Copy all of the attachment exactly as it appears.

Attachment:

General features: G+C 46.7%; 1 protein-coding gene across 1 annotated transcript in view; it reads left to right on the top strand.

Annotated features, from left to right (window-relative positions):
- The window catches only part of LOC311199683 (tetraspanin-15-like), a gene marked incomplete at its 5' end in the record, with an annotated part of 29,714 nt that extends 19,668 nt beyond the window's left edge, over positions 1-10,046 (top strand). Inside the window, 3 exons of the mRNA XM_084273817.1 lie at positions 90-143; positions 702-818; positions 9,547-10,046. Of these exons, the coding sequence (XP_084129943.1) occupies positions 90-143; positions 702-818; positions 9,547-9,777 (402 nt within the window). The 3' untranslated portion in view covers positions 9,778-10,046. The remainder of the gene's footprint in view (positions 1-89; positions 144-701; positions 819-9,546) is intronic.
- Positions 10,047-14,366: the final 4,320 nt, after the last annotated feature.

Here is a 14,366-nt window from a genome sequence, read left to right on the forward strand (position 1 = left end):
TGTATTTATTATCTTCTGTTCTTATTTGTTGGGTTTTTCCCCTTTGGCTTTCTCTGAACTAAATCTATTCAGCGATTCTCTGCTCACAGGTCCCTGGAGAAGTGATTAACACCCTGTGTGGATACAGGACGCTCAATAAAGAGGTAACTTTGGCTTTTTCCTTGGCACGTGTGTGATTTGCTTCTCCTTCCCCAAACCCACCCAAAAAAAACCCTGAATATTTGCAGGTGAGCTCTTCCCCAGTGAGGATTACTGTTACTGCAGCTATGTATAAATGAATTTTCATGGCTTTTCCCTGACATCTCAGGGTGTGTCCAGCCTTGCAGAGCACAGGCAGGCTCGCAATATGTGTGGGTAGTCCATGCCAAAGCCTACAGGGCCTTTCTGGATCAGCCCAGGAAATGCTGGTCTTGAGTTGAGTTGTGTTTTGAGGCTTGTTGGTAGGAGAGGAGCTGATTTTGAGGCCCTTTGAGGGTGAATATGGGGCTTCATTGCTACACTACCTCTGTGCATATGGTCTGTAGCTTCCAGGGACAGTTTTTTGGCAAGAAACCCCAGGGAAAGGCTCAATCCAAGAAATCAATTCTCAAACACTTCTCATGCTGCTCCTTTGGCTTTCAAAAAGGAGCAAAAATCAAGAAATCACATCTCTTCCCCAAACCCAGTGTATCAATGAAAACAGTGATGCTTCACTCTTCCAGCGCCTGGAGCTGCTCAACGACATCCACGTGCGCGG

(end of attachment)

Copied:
General features: G+C 46.7%; 1 protein-coding gene across 1 annotated transcript in view; it reads left to right on the top strand.

Annotated features, from left to right (window-relative positions):
- The window catches only part of LOC311199683 (tetraspanin-15-like), a gene marked incomplete at its 5' end in the record, with an annotated part of 29,714 nt that extends 19,668 nt beyond the window's left edge, over positions 1-10,046 (top strand). Inside the window, 3 exons of the mRNA XM_084273817.1 lie at positions 90-143; positions 702-818; positions 9,547-10,046. Of these exons, the coding sequence (XP_084129943.1) occupies positions 90-143; positions 702-818; positions 9,547-9,777 (402 nt within the window). The 3' untranslated portion in view covers positions 9,778-10,046. The remainder of the gene's footprint in view (positions 1-89; positions 144-701; positions 819-9,546) is intronic.
- Positions 10,047-14,366: the final 4,320 nt, after the last annotated feature.

Here is a 14,366-nt window from a genome sequence, read left to right on the forward strand (position 1 = left end):
TGTATTTATTATCTTCTGTTCTTATTTGTTGGGTTTTTCCCCTTTGGCTTTCTCTGAACTAAATCTATTCAGCGATTCTCTGCTCACAGGTCCCTGGAGAAGTGATTAACACCCTGTGTGGATACAGGACGCTCAATAAAGAGGTAACTTTGGCTTTTTCCTTGGCACGTGTGTGATTTGCTTCTCCTTCCCCAAACCCACCCAAAAAAAACCCTGAATATTTGCAGGTGAGCTCTTCCCCAGTGAGGATTACTGTTACTGCAGCTATGTATAAATGAATTTTCATGGCTTTTCCCTGACATCTCAGGGTGTGTCCAGCCTTGCAGAGCACAGGCAGGCTCGCAATATGTGTGGGTAGTCCATGCCAAAGCCTACAGGGCCTTTCTGGATCAGCCCAGGAAATGCTGGTCTTGAGTTGAGTTGTGTTTTGAGGCTTGTTGGTAGGAGAGGAGCTGATTTTGAGGCCCTTTGAGGGTGAATATGGGGCTTCATTGCTACACTACCTCTGTGCATATGGTCTGTAGCTTCCAGGGACAGTTTTTTGGCAAGAAACCCCAGGGAAAGGCTCAATCCAAGAAATCAATTCTCAAACACTTCTCATGCTGCTCCTTTGGCTTTCAAAAAGGAGCAAAAATCAAGAAATCACATCTCTTCCCCAAACCCAGTGTATCAATGAAAACAGTGATGCTTCACTCTTCCAGCGCCTGGAGCTGCTCAACGACATCCACGTGCGCGG